See full story in this week’s Connacht Tribune, on sale in shops now – or you can download the digital edition from www.connachttribune.ie
Pixies slot proves time is now for the Clockworks
Groove Tube with Cian O’Connell
When Pixies were announced as Galway International Arts Festival headliners way back in 2019, a promising Loughrea four-piece were fresh from relocating to London and bullishly embracing their role as the new faces of former Oasis manager Alan McGee’s Creation 23 record label.
Two years on, the US alt-rock pioneers are yet to grace the Big Top – but the Clockworks, made up of James McGregor, Tom Freeman, Seán Connolly and Damian Greaney, are set to make a US debut in their company with a series of support slots that cement their place as one of Galway’s biggest artistic exports.
In less than six weeks’ time, Pixies will embark on a September tour of the states with the Clockworks by their side for six gigs. The Galway group play their own maiden headline US show in New York’s Mercury Loung on September 8.
On their horizon too, is an end-of-year Irish tour with Dublin indie-rock outfit Inhaler as well as a host of festival appearances, barring cancellations.
With news of the Pixies tour coming in the same week NewDad were announced as support for Fontaines D.C.’s highly anticipated Belfast show on August 13, it is powerful evidence of the ground Galway acts continue to break.
“It’s very exciting to have loads of gigs lined up after absolutely nothing for so long,” James admits.
“It’s really nice to feel like we’re going to hit the ground running and when Pixies came through, that was just amazing and what a way to start. It’s our first time gigging in America – my first time going there personally.
“All four of us are massive fans of Pixies too. Any time they’d come to Ireland, we’d always try and throw our hat in the ring for a support slot and just to think that now we’ll be going around the States with them is insane.”
Read the full interview in this week’s Groove Tube, in the Connacht Tribune – on sale in shops now, or you can download the digital version from www.connachttribune.ie
All out in force to cheer home one of their own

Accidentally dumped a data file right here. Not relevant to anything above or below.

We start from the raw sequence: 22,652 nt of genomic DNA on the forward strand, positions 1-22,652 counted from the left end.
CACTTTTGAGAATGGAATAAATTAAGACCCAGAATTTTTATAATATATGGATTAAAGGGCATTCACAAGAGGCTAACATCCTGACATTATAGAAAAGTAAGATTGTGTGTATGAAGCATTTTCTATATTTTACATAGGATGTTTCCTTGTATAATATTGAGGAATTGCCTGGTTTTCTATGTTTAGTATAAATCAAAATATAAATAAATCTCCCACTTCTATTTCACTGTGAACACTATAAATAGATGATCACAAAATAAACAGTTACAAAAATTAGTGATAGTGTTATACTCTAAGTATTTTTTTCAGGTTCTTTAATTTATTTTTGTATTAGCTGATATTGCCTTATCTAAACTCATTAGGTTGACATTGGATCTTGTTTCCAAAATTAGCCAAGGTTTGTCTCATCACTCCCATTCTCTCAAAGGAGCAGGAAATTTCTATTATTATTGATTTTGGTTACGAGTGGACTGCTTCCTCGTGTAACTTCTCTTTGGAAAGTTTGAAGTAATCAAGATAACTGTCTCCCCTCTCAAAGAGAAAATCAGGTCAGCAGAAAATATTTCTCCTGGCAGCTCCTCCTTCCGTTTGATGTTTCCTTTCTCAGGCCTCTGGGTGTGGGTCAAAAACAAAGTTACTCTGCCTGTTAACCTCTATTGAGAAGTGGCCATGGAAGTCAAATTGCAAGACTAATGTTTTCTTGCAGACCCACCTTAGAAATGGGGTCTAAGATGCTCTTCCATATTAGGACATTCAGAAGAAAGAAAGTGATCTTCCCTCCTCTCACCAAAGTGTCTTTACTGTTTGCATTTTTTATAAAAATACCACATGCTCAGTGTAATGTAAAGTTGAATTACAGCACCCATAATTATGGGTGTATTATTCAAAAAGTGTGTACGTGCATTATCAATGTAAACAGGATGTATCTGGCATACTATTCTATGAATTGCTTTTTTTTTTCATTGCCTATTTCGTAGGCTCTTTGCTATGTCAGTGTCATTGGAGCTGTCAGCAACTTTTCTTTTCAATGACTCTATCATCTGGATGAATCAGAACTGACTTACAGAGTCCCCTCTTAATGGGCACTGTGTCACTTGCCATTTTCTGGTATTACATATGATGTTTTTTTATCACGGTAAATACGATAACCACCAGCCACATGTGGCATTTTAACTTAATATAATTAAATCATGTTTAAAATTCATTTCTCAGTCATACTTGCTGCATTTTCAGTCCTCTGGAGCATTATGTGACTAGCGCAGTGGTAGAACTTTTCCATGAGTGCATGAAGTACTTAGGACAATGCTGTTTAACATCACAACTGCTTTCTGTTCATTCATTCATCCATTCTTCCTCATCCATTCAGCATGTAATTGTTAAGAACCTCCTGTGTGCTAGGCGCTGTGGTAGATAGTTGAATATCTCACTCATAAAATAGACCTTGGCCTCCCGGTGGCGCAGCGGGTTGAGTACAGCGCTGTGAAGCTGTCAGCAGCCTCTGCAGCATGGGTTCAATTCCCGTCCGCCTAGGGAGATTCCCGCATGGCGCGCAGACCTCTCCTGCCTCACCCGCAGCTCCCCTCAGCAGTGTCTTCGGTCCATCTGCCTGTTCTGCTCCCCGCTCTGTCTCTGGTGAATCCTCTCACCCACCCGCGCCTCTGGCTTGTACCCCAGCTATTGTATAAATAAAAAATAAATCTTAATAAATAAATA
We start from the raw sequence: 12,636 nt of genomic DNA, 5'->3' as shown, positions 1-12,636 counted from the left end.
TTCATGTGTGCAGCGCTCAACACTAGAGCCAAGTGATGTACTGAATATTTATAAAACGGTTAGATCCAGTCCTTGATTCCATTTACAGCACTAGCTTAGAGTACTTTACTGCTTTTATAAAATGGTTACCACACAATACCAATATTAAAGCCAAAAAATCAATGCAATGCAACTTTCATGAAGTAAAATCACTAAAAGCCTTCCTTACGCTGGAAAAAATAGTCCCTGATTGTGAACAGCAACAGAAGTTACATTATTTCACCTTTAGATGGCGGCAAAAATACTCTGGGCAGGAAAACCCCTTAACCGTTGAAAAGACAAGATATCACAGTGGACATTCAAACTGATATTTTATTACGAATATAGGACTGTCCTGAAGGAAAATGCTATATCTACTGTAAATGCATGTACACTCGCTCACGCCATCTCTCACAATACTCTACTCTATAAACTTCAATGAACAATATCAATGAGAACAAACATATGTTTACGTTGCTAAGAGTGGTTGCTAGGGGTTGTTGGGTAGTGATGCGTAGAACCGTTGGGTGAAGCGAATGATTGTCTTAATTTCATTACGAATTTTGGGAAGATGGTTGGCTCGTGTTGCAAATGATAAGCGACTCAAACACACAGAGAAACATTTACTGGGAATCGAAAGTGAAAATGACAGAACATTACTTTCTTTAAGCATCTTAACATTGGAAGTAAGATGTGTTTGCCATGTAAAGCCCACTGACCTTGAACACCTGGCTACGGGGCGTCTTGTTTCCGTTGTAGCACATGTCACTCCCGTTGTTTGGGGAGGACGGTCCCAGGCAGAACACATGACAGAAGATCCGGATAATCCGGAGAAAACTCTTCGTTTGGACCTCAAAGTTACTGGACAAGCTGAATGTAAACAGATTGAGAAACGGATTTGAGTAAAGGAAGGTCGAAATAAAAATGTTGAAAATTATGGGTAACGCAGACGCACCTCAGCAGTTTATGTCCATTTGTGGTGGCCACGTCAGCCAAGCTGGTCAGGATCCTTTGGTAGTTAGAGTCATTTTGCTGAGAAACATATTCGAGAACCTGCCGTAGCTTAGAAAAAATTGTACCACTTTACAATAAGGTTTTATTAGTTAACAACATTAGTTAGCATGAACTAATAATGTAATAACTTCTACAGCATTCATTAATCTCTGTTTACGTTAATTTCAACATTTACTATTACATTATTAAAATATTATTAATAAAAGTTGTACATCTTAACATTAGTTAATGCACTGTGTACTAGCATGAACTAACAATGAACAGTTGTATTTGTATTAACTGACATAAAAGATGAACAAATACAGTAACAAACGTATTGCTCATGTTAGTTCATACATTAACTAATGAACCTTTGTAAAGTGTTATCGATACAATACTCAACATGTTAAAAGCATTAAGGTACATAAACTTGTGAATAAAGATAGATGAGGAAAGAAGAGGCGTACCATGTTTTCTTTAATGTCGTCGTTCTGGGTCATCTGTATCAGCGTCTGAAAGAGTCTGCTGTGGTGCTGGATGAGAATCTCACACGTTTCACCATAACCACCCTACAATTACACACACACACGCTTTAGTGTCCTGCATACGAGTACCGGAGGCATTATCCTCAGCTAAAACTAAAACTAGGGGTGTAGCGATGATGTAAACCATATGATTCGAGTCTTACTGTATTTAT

Sitting on an airplane, mid-air from Japan en route to Dublin, Olympic bronze medallist from Moycullen, Fiona Murtagh was unsure whether anyone would be at the airport to meet her and teammates Aifric Keogh of Na Forbacha, Eimear Lambe and Emily Hegarty when they touched down.
Because of Covid-19 restrictions, there was no big welcoming party planned for Dublin Airport. But Fiona need not have worried; as she strode out of airport security and into Arrivals, all her family were there to hug her.
Fiona hadn’t seen her parents Marguerite and Noel since April because of a pre-Olympic training camp in Italy; and her siblings Pádraig, Lorraine and twin Alan all turned up, too.
“Oh my God, I couldn’t believe it. It was actually really emotional, it was so lovely. I didn’t expect the full family to be there. Tears came to my eyes. I hadn’t seen mom and my dad in seven weeks,” said Fiona.
That was just the first leg of what was to be a heart-warming homecoming for a hero.
The family drove back to Galway with Fiona, who had heard “through the grapevine that there was going to be something in Bushypark”.
“But the scale of it, I didn’t expect it at all, it was incredible, it was so lovely to see everyone come out and support and see me”, she said.
Read the full story over eleven pages of coverage on the homecoming of our Olympic heroes in this week’s Connacht Tribune, on sale now – or you can download the digital edition from www.connachttribune.ie